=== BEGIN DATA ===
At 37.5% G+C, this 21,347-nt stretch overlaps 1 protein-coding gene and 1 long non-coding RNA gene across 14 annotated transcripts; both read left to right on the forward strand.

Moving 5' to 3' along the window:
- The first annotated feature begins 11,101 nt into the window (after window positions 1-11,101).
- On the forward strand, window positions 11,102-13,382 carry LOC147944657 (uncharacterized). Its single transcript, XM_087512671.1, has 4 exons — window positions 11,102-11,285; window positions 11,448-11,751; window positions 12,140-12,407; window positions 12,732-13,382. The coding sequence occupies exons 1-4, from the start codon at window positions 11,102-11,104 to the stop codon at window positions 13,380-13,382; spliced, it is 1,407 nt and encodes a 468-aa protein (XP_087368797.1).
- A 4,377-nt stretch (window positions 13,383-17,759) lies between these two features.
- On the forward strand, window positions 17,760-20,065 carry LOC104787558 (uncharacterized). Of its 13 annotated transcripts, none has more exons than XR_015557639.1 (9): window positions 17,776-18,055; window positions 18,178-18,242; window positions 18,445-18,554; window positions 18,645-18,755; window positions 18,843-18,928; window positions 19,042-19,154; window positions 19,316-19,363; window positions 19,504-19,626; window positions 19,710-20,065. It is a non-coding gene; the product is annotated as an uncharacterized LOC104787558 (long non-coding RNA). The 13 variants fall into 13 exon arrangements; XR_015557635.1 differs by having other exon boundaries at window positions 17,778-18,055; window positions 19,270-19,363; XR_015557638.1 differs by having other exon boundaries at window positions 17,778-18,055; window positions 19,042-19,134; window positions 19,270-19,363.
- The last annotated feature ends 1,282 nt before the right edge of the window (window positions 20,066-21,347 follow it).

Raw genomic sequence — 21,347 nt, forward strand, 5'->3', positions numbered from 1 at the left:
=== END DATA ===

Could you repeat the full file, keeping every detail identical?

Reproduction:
At 37.5% G+C, this 21,347-nt stretch overlaps 1 protein-coding gene and 1 long non-coding RNA gene across 14 annotated transcripts; both read left to right on the forward strand.

Moving 5' to 3' along the window:
- The first annotated feature begins 11,101 nt into the window (after window positions 1-11,101).
- On the forward strand, window positions 11,102-13,382 carry LOC147944657 (uncharacterized). Its single transcript, XM_087512671.1, has 4 exons — window positions 11,102-11,285; window positions 11,448-11,751; window positions 12,140-12,407; window positions 12,732-13,382. The coding sequence occupies exons 1-4, from the start codon at window positions 11,102-11,104 to the stop codon at window positions 13,380-13,382; spliced, it is 1,407 nt and encodes a 468-aa protein (XP_087368797.1).
- A 4,377-nt stretch (window positions 13,383-17,759) lies between these two features.
- On the forward strand, window positions 17,760-20,065 carry LOC104787558 (uncharacterized). Of its 13 annotated transcripts, none has more exons than XR_015557639.1 (9): window positions 17,776-18,055; window positions 18,178-18,242; window positions 18,445-18,554; window positions 18,645-18,755; window positions 18,843-18,928; window positions 19,042-19,154; window positions 19,316-19,363; window positions 19,504-19,626; window positions 19,710-20,065. It is a non-coding gene; the product is annotated as an uncharacterized LOC104787558 (long non-coding RNA). The 13 variants fall into 13 exon arrangements; XR_015557635.1 differs by having other exon boundaries at window positions 17,778-18,055; window positions 19,270-19,363; XR_015557638.1 differs by having other exon boundaries at window positions 17,778-18,055; window positions 19,042-19,134; window positions 19,270-19,363.
- The last annotated feature ends 1,282 nt before the right edge of the window (window positions 20,066-21,347 follow it).

Raw genomic sequence — 21,347 nt, forward strand, 5'->3', positions numbered from 1 at the left: